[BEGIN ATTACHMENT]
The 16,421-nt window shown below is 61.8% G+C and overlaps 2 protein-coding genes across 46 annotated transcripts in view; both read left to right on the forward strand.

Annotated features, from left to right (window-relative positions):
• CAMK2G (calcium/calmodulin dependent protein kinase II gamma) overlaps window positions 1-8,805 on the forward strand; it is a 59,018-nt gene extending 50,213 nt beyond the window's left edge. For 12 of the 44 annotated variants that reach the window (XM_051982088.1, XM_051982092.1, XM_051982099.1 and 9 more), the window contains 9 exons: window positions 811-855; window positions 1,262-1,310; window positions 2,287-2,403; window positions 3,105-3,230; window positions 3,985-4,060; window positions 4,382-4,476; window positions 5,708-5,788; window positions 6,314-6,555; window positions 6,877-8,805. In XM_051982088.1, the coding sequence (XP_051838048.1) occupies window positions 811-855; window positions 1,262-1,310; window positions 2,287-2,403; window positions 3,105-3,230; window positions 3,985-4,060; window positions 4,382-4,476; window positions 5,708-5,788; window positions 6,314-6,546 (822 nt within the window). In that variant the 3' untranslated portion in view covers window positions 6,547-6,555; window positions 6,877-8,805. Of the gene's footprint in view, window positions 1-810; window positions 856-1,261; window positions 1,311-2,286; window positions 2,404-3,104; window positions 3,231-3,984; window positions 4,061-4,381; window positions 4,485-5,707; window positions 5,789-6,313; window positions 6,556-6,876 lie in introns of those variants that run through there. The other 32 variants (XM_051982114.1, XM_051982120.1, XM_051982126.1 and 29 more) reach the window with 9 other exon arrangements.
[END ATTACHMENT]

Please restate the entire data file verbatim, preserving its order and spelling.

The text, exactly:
The 16,421-nt window shown below is 61.8% G+C and overlaps 2 protein-coding genes across 46 annotated transcripts in view; both read left to right on the forward strand.

Annotated features, from left to right (window-relative positions):
• CAMK2G (calcium/calmodulin dependent protein kinase II gamma) overlaps window positions 1-8,805 on the forward strand; it is a 59,018-nt gene extending 50,213 nt beyond the window's left edge. For 12 of the 44 annotated variants that reach the window (XM_051982088.1, XM_051982092.1, XM_051982099.1 and 9 more), the window contains 9 exons: window positions 811-855; window positions 1,262-1,310; window positions 2,287-2,403; window positions 3,105-3,230; window positions 3,985-4,060; window positions 4,382-4,476; window positions 5,708-5,788; window positions 6,314-6,555; window positions 6,877-8,805. In XM_051982088.1, the coding sequence (XP_051838048.1) occupies window positions 811-855; window positions 1,262-1,310; window positions 2,287-2,403; window positions 3,105-3,230; window positions 3,985-4,060; window positions 4,382-4,476; window positions 5,708-5,788; window positions 6,314-6,546 (822 nt within the window). In that variant the 3' untranslated portion in view covers window positions 6,547-6,555; window positions 6,877-8,805. Of the gene's footprint in view, window positions 1-810; window positions 856-1,261; window positions 1,311-2,286; window positions 2,404-3,104; window positions 3,231-3,984; window positions 4,061-4,381; window positions 4,485-5,707; window positions 5,789-6,313; window positions 6,556-6,876 lie in introns of those variants that run through there. The other 32 variants (XM_051982114.1, XM_051982120.1, XM_051982126.1 and 29 more) reach the window with 9 other exon arrangements.